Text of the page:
I find site number 14.  Nothing fancy.  You would think for 26 bucks I would get 73 virgins like in the Koran.

I unload the ST and as soon as I get finished setting up my tent, my phone rings.  Its RobH.

"where ya at?"

"Bar Harbor, done for the day after 212 miles, place is a zoo.  Customs, traffic, rain.'

"you did the right thing laying up"

"yeah but it changes plans, I just had a bad feeling about continuing"

"take it from a veteran long rider, never dismiss such feelings."

I don't feel bad.  I seldom ride just to get somewhere.  Some days are good for riding, some are bad.  I am dealing with the latter right now.  And how did I do that?  I reminded myself tomorrow is another day, the sun will be out, the roads will be good, and I have ALL day to ride 300 miles through New England.  I will also eat a BIG lobster tonight and sleep like a baby in my tent.  I feel bad about missing ChrisK for the second trip in a row, but he's a brother long rider, and will understand.

My phone is almost dead, and on the way to supper I leave  it in the office for a charge, recouping some of my 26 dollars.

I rode the 10 miles back to Bar Harbor in the drizzling rain.  Still not raining as hard as Ellsworth, but its coming this way.

Bar Harbor is a quagmire.  I remember the Route 66 for good food and atmosphere from a 1999 Prelude trip and return to it.  It is decorated with old vestiges from the Mother Road.  Signs, pictures, and trinkets.  A great atmosphere for a long rider on a trip.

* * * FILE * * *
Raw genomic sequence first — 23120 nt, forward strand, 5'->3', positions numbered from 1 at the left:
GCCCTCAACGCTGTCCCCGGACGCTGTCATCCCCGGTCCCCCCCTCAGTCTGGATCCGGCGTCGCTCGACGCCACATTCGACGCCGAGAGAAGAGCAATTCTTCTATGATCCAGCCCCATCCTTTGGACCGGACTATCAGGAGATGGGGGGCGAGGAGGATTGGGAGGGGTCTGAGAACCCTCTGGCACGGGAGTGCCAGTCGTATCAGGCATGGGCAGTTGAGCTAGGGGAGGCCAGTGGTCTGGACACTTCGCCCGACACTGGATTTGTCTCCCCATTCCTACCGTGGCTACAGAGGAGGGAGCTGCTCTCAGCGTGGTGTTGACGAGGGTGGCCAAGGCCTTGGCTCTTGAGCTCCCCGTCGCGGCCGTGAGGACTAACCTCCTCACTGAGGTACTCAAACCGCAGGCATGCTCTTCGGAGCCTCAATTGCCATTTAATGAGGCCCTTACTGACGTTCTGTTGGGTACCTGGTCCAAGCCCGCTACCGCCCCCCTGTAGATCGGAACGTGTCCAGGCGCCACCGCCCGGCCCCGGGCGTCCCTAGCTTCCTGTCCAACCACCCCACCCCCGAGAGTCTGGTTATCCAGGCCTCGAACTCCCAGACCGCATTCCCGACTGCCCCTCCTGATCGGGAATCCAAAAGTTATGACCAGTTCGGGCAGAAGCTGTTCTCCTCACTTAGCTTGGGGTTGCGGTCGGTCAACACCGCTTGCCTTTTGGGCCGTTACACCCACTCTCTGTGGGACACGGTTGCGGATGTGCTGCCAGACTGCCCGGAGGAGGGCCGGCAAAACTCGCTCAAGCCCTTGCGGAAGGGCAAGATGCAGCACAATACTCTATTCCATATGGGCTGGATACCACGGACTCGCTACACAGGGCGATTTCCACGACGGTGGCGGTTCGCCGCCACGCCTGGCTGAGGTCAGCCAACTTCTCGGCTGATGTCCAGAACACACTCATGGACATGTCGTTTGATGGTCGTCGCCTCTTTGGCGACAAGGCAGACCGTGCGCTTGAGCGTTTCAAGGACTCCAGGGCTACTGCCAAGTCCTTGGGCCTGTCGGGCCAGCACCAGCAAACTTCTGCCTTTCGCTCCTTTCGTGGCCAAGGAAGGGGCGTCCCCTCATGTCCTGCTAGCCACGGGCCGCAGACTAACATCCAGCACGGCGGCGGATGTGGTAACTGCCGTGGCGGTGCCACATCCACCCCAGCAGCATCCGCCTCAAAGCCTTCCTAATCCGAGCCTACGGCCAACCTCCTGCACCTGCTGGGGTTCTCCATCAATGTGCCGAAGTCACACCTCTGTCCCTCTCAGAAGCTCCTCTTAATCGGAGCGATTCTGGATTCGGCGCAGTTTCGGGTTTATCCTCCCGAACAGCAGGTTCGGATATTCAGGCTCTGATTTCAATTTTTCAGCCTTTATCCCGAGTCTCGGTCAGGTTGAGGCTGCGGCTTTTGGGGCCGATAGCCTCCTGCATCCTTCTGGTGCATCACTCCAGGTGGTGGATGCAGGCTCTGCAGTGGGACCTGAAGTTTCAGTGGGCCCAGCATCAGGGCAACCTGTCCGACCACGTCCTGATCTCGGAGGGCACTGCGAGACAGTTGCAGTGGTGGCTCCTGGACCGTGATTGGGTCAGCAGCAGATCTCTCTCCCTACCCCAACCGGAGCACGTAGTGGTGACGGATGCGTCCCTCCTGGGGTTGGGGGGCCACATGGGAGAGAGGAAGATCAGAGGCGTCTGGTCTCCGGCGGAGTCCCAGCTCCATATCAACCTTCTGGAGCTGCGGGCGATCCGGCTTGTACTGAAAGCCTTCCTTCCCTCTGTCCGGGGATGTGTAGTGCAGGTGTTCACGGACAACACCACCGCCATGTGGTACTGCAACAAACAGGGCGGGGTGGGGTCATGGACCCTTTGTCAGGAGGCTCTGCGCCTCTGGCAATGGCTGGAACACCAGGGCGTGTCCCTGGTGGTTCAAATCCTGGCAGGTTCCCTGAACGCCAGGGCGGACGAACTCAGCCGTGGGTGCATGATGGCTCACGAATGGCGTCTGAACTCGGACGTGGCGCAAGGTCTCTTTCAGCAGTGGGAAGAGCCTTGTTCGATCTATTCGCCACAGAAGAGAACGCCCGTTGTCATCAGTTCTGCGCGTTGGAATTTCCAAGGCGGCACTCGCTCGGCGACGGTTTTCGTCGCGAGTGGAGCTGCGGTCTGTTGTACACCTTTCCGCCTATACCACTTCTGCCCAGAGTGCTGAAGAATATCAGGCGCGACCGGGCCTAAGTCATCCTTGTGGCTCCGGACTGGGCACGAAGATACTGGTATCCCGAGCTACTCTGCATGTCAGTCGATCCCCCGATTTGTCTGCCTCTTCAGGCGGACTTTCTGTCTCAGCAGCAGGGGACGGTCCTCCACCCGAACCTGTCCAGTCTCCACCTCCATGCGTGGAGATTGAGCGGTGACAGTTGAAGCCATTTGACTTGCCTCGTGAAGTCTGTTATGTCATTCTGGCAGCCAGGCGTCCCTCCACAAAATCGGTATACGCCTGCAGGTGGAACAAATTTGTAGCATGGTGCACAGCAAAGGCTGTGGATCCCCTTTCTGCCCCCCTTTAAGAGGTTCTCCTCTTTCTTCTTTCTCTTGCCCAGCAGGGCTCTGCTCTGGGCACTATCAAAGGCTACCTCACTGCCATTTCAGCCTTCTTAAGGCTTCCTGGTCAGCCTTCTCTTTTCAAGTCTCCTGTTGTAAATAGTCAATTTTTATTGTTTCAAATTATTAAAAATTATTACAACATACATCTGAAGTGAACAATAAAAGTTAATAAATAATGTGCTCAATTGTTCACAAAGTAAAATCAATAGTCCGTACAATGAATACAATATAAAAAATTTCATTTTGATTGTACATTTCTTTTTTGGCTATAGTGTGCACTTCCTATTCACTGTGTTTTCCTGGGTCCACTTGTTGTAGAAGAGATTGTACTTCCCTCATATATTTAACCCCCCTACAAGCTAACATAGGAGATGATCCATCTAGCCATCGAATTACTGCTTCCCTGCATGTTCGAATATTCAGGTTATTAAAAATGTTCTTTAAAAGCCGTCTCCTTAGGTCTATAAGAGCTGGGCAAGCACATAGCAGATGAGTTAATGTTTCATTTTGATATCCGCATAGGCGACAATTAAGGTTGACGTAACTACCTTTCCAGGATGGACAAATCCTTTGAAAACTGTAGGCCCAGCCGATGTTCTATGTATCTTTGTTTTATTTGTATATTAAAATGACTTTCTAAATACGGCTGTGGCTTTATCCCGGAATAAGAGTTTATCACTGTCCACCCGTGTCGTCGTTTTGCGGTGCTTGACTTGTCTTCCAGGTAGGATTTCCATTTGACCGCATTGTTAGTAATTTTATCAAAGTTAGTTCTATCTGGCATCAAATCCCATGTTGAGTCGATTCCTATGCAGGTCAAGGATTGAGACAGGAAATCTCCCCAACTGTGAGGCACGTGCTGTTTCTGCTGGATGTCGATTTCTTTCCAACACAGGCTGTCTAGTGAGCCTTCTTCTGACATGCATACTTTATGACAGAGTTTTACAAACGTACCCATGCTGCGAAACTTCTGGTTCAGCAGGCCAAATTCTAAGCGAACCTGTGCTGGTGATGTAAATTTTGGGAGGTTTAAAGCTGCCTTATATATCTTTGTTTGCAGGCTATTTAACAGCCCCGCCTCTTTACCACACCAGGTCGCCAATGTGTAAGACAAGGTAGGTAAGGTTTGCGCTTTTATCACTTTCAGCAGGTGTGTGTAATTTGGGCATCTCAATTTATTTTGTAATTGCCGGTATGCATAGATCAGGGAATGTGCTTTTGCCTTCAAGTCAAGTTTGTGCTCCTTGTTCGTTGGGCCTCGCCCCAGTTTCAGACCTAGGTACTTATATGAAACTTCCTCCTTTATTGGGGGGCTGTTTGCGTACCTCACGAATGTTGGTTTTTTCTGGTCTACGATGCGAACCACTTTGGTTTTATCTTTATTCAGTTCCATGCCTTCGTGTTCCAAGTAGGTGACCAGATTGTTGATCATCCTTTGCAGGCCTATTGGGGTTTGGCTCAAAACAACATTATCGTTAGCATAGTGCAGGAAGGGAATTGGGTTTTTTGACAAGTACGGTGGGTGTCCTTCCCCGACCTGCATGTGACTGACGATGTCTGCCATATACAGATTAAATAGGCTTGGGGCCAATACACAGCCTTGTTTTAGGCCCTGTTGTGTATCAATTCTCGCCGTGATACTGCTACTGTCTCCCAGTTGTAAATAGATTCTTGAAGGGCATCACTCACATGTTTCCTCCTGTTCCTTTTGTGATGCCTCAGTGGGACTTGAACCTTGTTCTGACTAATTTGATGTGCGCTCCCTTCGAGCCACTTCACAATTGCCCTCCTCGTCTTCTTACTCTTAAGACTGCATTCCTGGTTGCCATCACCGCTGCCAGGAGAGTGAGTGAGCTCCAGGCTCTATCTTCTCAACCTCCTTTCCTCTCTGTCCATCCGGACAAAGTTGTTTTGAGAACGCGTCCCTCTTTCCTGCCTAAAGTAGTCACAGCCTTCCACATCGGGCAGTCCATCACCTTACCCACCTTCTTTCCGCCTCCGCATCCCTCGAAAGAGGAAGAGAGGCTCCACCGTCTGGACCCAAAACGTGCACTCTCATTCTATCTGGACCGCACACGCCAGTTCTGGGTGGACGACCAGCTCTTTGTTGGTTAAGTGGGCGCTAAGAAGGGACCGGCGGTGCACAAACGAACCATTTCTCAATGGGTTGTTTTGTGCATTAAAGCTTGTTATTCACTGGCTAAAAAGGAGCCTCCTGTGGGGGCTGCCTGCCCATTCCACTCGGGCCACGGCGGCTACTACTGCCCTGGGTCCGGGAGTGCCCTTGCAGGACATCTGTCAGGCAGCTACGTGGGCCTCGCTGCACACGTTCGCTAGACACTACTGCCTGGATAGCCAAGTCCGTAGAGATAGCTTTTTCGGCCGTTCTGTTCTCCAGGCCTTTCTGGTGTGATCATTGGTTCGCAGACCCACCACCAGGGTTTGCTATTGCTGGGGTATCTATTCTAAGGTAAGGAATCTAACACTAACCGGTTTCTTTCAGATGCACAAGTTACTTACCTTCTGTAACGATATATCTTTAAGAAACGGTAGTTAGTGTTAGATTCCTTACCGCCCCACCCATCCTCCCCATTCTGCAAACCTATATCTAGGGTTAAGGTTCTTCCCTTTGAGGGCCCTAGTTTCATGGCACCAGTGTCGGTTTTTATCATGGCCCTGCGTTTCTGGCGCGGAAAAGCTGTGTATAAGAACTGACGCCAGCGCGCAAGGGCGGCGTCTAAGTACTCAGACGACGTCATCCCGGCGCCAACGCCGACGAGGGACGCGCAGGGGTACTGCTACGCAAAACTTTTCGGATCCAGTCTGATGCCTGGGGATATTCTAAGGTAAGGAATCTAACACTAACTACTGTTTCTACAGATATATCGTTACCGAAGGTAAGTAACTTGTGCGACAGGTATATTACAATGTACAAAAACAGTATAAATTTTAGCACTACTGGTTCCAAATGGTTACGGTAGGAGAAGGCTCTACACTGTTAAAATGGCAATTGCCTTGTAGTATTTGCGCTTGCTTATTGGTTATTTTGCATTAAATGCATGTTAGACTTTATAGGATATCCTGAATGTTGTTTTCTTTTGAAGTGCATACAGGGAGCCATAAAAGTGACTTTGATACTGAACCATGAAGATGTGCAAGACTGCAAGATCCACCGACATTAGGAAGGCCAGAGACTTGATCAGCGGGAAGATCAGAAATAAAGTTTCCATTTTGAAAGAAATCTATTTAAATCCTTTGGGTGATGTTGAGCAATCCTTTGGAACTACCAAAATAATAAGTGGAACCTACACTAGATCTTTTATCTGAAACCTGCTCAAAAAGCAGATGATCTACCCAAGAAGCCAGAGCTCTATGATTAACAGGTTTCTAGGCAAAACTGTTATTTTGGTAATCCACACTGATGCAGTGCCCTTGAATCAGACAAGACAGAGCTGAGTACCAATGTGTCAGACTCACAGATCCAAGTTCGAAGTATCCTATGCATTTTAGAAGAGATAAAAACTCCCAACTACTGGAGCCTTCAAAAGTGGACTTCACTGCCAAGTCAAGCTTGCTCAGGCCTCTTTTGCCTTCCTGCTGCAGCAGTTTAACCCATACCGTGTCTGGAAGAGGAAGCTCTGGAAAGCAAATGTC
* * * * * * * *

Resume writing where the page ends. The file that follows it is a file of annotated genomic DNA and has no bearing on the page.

My string of consecutive sexy waitresses ends.  My server is a 60ish lady that moves sloooooooow.  It was helluva run however.

"Watcha gonna have?"

"sweetie bring me the best lobster ya got outta that tank from rat yonder"

The Lobster was great, paid for with the Visa check card that some guy said was not valid.  What was NOT valid was him,  I bet that guy ain't paid his merchants fees or something.

I rode by the KOA to Wal Mart to pick up a few things.  I needed batteries, and red Twizzlers.  I remember stopping here in 1999 for a sweatshirt.  It was June and I was freezing.

I left the ST idling and quickly went in the office to retrieve my phone.  Two hours of charge time had it back on 3 bars.

My tent was sitting quietly in the dark when I returned.

It was a long walk to the wash house for a shower.  While there I charged my phone some more and chatted with a Italian guy who was on his 3rd road trip to America.  He rented a RV each summer, and explored the country.  This was his first trip to the Northeast.  He was very talkative, but hard to understand.

"the pace of life seems quicker here then anywhere else in the U.S."

"yeah, that's just how yankees are, they're good hard working folks, main thing is gettin use to their sense of humor.  And remember if they get to tawkin too fast just tell em to slow down, that's what I do"

"I shall remember that"

I finished my shower and washed a load of clothes.  I spent the drying time talking to my wife and a few old friends.

I made it back to the tent about 10:30pm and got ready for bed.  I got out my tv and watched a Nightline show about the mandatory sentencing when you get busted for cocaine.  I was watching TV, and eating Twizzlers when the rain picked up.  I was content.  The soft light of my tv, and the sound of the rain outside made me sleepy.  I dozed off, with thoughts of how much fun this was.  I mean here I am, dry and comfortable in my tent, watching tv, with a storm right outside. 

The weatherman said the rain will blow in, then move out late tonight, making a good day tomorrow.  No severe weather, just a steady rain.  I can live with that. 

I fell asleep with the TV on, but woke up later to turn it off.  I don't know what time it quit raining.